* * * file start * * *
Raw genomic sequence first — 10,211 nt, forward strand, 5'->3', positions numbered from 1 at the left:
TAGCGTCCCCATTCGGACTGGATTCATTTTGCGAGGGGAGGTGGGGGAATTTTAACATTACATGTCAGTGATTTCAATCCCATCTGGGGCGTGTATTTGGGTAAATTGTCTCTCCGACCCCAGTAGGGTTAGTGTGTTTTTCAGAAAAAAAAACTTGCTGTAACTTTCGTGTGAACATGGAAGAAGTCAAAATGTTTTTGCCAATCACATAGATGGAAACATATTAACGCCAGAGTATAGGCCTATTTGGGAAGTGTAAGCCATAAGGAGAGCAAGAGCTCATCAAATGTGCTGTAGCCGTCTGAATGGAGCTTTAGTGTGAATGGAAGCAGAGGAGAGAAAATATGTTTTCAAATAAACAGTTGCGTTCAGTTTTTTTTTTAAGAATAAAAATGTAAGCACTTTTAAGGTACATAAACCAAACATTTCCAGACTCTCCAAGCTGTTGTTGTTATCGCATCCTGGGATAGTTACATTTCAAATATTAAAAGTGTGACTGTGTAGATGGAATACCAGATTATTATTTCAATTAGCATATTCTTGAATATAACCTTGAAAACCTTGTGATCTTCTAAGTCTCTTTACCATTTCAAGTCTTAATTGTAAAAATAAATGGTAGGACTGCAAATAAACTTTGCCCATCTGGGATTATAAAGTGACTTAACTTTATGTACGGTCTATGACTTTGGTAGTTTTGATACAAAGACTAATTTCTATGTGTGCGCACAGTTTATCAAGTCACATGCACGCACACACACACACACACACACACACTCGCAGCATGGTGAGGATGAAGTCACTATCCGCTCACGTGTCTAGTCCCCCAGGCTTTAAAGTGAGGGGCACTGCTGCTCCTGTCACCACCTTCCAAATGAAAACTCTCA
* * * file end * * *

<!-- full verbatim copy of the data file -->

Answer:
Raw genomic sequence first — 10,211 nt, forward strand, 5'->3', positions numbered from 1 at the left:
TAGCGTCCCCATTCGGACTGGATTCATTTTGCGAGGGGAGGTGGGGGAATTTTAACATTACATGTCAGTGATTTCAATCCCATCTGGGGCGTGTATTTGGGTAAATTGTCTCTCCGACCCCAGTAGGGTTAGTGTGTTTTTCAGAAAAAAAAACTTGCTGTAACTTTCGTGTGAACATGGAAGAAGTCAAAATGTTTTTGCCAATCACATAGATGGAAACATATTAACGCCAGAGTATAGGCCTATTTGGGAAGTGTAAGCCATAAGGAGAGCAAGAGCTCATCAAATGTGCTGTAGCCGTCTGAATGGAGCTTTAGTGTGAATGGAAGCAGAGGAGAGAAAATATGTTTTCAAATAAACAGTTGCGTTCAGTTTTTTTTTTAAGAATAAAAATGTAAGCACTTTTAAGGTACATAAACCAAACATTTCCAGACTCTCCAAGCTGTTGTTGTTATCGCATCCTGGGATAGTTACATTTCAAATATTAAAAGTGTGACTGTGTAGATGGAATACCAGATTATTATTTCAATTAGCATATTCTTGAATATAACCTTGAAAACCTTGTGATCTTCTAAGTCTCTTTACCATTTCAAGTCTTAATTGTAAAAATAAATGGTAGGACTGCAAATAAACTTTGCCCATCTGGGATTATAAAGTGACTTAACTTTATGTACGGTCTATGACTTTGGTAGTTTTGATACAAAGACTAATTTCTATGTGTGCGCACAGTTTATCAAGTCACATGCACGCACACACACACACACACACACACACTCGCAGCATGGTGAGGATGAAGTCACTATCCGCTCACGTGTCTAGTCCCCCAGGCTTTAAAGTGAGGGGCACTGCTGCTCCTGTCACCACCTTCCAAATGAAAACTCTCA